We Smell a January 6 Rat
Who is Ray Epps, and why hasn’t the federal government indicted him for his leading role in the breach of the Capitol?
It looked like the last place Merrick Garland wanted to be.
When Kentucky Republican Congressman Thomas Massie began questioning Garland last week about a man named Ray Epps, the attorney general all but took the Fifth. It was probably a wise decision in the short run, although it won’t quell the growing suspicion — indeed, the growing evidence — that federal agents played an outsized role in the January 6 riot at the Capitol.
Epps is reportedly the government-protected agent provocateur who appears to have led the very first attack on the Capitol building on January 6. A comprehensive collection of videos from that day shows that Epps was everywhere, and his oft-repeated message was the same: “We need to go into the Capitol.”
A resident of Queen Creek, Arizona, Epps was obviously a long way from home that day. And his conspicuous actions have attracted plenty of attention — including that of Massie, who invoked Epps during a House oversight hearing in which lawmakers questioned AG Garland about the attack on the Capitol.
I questioned Attorney General Garland about whether there were Federal Agents present on 1/6 and whether they agitated to go into the Capitol. Attorney General Garland refused to answer. pic.twitter.com/RHq3Yd2pbu— Thomas Massie (@RepThomasMassie) October 21, 2021
Massie dug deeper, asking whether Epps and other federal agents were present and agitating people before the riot: “There’s a concern that there were agents of the government, who were assets of the government, who were present on January 5th and 6th during the protests,” he said. “As far as we can determine, the individual who was saying he’ll probably go to jail, he’ll probably be arrested, but they need to go into the Capitol the next day, is then the next day directing people to the Capitol. And as far as we can find, this individual has not been charged with anything. You said this is one of the most sweeping in history.”
This put Garland on his heels: “So as I said at the outset,” the AG replied, “one of the norms of the Justice Department is to not comment on impending investigations, and particularly not to comment on particular scenes or particular individuals.”
Massie persisted: “I was hoping today to give you an opportunity to put to rest the concerns that people have that there were federal agents or assets of the federal government present on January 5 and January 6. Can you tell us, without talking about particular incidents or particular videos, how many agents or assets of the federal government were present on January 6, whether they agitated to go into the Capitol, and if any of them did?”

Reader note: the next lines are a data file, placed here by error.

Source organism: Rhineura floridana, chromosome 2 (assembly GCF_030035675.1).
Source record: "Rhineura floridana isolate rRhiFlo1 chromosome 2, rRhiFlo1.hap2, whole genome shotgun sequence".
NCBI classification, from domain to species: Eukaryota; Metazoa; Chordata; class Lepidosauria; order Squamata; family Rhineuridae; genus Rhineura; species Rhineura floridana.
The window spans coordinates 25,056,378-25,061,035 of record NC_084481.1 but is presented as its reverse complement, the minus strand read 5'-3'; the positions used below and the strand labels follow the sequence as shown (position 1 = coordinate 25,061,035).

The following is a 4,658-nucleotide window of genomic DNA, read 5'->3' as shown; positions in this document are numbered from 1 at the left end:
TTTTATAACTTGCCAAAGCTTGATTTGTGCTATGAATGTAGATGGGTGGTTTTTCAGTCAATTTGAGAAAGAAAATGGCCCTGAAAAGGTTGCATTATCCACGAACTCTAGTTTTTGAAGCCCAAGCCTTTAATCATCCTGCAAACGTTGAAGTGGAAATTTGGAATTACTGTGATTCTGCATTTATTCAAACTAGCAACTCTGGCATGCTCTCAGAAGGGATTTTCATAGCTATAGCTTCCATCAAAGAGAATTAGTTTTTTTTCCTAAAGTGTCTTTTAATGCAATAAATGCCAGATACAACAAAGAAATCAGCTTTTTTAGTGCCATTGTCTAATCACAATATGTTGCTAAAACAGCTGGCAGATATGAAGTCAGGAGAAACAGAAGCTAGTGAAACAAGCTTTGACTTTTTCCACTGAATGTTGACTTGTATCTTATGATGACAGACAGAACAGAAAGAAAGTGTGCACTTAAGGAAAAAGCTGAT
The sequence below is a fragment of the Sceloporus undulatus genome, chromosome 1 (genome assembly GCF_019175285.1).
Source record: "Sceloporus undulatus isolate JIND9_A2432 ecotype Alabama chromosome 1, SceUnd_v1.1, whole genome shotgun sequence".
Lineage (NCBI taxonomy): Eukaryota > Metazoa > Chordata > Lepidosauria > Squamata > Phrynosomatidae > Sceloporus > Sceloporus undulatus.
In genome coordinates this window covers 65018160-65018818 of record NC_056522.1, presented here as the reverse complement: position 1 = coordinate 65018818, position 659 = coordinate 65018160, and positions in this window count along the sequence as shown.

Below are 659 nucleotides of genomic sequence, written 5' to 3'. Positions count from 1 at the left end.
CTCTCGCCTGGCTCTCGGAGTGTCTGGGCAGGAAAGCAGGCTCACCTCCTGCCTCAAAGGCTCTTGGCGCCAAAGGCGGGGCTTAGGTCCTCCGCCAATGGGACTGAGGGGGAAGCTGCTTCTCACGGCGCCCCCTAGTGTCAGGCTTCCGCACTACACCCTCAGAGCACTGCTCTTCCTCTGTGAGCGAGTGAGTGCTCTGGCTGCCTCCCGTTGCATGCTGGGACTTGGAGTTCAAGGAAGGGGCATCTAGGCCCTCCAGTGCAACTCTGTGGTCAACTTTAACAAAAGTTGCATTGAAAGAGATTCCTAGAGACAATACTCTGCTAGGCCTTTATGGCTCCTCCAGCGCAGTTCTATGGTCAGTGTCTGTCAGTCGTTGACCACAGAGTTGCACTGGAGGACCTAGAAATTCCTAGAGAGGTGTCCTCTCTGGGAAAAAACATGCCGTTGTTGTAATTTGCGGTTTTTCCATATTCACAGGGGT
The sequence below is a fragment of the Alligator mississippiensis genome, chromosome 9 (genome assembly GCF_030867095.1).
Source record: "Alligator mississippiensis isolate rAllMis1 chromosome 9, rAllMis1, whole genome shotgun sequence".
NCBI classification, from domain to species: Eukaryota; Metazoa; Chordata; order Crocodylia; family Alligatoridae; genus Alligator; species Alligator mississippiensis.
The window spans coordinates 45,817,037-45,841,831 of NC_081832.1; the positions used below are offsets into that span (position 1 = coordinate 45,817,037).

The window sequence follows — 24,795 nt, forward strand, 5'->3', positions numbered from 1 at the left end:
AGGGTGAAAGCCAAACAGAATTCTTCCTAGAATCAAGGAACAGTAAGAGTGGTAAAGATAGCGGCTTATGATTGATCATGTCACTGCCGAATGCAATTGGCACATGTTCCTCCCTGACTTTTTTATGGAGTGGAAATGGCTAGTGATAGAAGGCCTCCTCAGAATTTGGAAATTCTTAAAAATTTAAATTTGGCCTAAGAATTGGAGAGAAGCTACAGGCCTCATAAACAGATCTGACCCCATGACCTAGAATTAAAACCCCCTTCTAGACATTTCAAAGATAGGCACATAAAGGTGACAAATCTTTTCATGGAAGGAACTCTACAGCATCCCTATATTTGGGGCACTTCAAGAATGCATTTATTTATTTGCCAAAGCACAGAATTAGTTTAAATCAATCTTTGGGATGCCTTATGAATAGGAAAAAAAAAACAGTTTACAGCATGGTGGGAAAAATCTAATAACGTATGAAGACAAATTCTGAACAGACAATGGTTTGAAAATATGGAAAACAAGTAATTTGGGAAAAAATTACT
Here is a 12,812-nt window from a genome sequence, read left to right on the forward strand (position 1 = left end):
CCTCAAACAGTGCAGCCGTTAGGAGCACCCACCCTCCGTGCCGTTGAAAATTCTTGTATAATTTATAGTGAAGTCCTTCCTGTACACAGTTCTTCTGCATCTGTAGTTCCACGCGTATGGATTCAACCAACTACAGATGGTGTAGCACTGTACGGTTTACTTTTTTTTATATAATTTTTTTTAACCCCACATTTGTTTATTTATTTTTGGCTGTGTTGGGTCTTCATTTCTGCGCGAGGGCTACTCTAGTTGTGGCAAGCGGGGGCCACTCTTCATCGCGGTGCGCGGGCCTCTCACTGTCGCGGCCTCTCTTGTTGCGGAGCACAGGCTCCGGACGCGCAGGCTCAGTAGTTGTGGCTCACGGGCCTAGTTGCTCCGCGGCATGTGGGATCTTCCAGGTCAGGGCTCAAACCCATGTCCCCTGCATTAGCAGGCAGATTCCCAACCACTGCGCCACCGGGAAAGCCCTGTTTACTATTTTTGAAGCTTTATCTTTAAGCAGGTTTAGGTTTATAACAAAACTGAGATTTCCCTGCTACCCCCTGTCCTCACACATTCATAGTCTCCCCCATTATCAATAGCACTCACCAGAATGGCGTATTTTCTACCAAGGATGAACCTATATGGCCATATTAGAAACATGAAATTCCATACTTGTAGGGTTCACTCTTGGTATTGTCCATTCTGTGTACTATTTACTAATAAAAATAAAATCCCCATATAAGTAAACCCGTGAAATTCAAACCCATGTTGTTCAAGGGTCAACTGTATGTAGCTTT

To which Garland replied meekly: “So I’m not going to violate this norm of, uh, of, of, the rule of law. I’m not going to comment on an investigation that’s ongoing.”
And that was that. Still, the damage was done. Joe Biden called the events of January 6 “the worst attack on our democracy since the Civil War,” and Nancy Pelosi spoke of her “respect for the integrity of the investigation,” and her “insistence on the truth.” Further, upon being asked how long her House select committee would need to investigate the riot, she said, “The timeline will be as long as it takes for them … to do the investigation of the causes of this … the white supremacy, the anti-Semitism, the Islamophobia, all of the rest of it.”
We wonder: Does Nancy Pelosi really want to dig in to “all of the rest of it”? Does she really want to learn what role Ray Epps played in all this?
Epps and his ilk acted while Donald Trump was still addressing his supporters that day — which means they were still a good distance from the Capitol. Given that Epps was sporting a red “Trump” hat that day, it seems more than a bit odd that he headed off long before the end of his guy’s speech.
And further, the FBI stealthily removed Epps from its Capitol Violence Most Wanted List on July 1, just one day after one of Epps’s primary January 6 associates had been exposed. Those rabble-rousing associates remain unindicted.
In one particular video, a couple of Trump supporters suspect Epps is a government agent, and they began to shout him down, chanting, “Fed, Fed, Fed!”
The true events of January 6 suggest something far more serious than mere foreknowledge on the part of the feds. The government’s agents almost certainly took a proactive and participatory role in the riot — a role not unlike the one they took in the Michigan “kidnapping” plot against Democrat Governor Gretchen Whitmer. And one wonders: Just what would these two events have looked like had federal agents not provoked the crowds, had not incited and directed those around them? Would the Capitol building have been stormed? Would January 6 have been just one more in a series of hundreds of peaceful, law-abiding rallies by supporters of President Donald Trump?
Of course, we’ll never know the answer to those questions. But the fact that we’re asking them should trouble every American who respects law and order, who is troubled by our two-tiered system of justice, and who believes the government should be enforcing our laws rather than inciting others to break them.
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